So, if your transformer has 30V AC, the 30V is the RMS but this voltage waveform is a sine wave, OK? Now if you retcify this, the caps will be charged to the peak value of that 30V RMS, which happens to be the square root of 2 higher (which is, you guessed it, 1.4 something). So your 30V AC RMS will charge the caps to about 42V DC.
Now, you lose about 1-1.5 V in the rectifier diodes, but if you do not fully load the transformer, it actually gives off MORE that the nominal 30V AC. That's the 9%, which is a usual number for mid-sized transformers. So, you are almost sure to get more than 2 x 40V DC, which is living on the edge of a cliff.

Jan Didden
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Old 5th September 2004, 01:07 PM   #5
Nuuk is offline Nuuk  United Kingdom
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Thanks Jan. I am always relieved when somebody who does know what he is talking about confirms what I have said!
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Old 5th September 2004, 01:09 PM   #6
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and to add what Janneman and NUUK said, the line voltage can vary -- in the summer in the U.S. it can range from ~109 to 128 VAC. I am sure the situation is much better in Europe where the distribution system seems to be better maintained.

Thus, if you made your calculations assuming a "nominal" 117 VAC, but applied 128 VAC to the transformer primary you could see a secondary voltage 9% higher

I've actually put a data-logger on the mains panel for our house and experienced instantaneous voltage dips which are somewhate greater than those cited in paragraph 1 -- I was so annoyed that I contacted the engineering department of Jersey Central Power and Light and they did the same thing, only their data logger wasn't from Radio Shack -- the upshot is that they reinstalled the cable to our little part of New Jersey, positively affecting about 200 homes.

For Darkroom enthusiasts, the fluctuation in voltage is a real problem -- so much so that I developed an integrating englarger head -- it recalculates the exposure time based on the integrated light value (it's logarithmic btw).
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Old 5th September 2004, 04:41 PM   #7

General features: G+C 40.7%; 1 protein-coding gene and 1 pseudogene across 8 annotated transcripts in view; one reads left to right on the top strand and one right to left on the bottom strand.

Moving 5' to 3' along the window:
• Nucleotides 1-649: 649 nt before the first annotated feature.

dvdwmth is offline dvdwmth  Canada
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Thank you all for the excellent information. Im much clearer now.

Sure glad I stumbled on to that post.

One thing I find strange is that I have been using LM1875 chips with these transformers, thinking I was just on the edge, when in fact I was a mile out of the safe operating range. I would get some nasty static sounds if I turned it up to loud but for the most part it still sounded great. Now Im wondering if I have yet to hear any gainclone as it is supposed to sound.

Well, off to active surplus yet again
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Old 5th September 2004, 04:53 PM   #8
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Quote:
Originally posted by Nuuk
Thanks Jan. I am always relieved when somebody who does know what he is talking about confirms what I have said!

Hey, you're OK kid!

Jan Didden
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Old 6th September 2004, 05:04 AM   #9
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Just curious, but anyone know what the minimum voltage is?


The datasheet says 20V, but Im sure you can run a little less than that right?

Because I have about 18.66V



thx
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Old 6th September 2004, 08:53 AM   #10
ir is offline ir  New Zealand
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the minimum operating voltage is determined by two integrated design rules of the national chips

1. the negative rail MUST be at less then -9V to turn off the undervoltage protection

2. there MUST be a difference of at least 14V between positive and negative

so then, the minimum voltage would be +VE=+5V, -VE=-9V